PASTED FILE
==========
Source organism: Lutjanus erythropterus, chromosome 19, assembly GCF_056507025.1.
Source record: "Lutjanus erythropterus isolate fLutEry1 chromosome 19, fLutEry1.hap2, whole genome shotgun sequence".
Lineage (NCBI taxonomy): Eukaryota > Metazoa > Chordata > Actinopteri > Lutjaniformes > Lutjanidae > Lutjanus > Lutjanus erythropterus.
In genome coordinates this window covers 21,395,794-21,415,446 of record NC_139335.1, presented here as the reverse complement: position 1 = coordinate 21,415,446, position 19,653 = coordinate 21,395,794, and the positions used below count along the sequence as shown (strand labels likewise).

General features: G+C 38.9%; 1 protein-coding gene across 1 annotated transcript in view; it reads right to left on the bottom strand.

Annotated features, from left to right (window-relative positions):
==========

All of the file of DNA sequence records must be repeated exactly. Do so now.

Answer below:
Source organism: Lutjanus erythropterus, chromosome 19, assembly GCF_056507025.1.
Source record: "Lutjanus erythropterus isolate fLutEry1 chromosome 19, fLutEry1.hap2, whole genome shotgun sequence".
Lineage (NCBI taxonomy): Eukaryota > Metazoa > Chordata > Actinopteri > Lutjaniformes > Lutjanidae > Lutjanus > Lutjanus erythropterus.
In genome coordinates this window covers 21,395,794-21,415,446 of record NC_139335.1, presented here as the reverse complement: position 1 = coordinate 21,415,446, position 19,653 = coordinate 21,395,794, and the positions used below count along the sequence as shown (strand labels likewise).

General features: G+C 38.9%; 1 protein-coding gene across 1 annotated transcript in view; it reads right to left on the bottom strand.

Annotated features, from left to right (window-relative positions):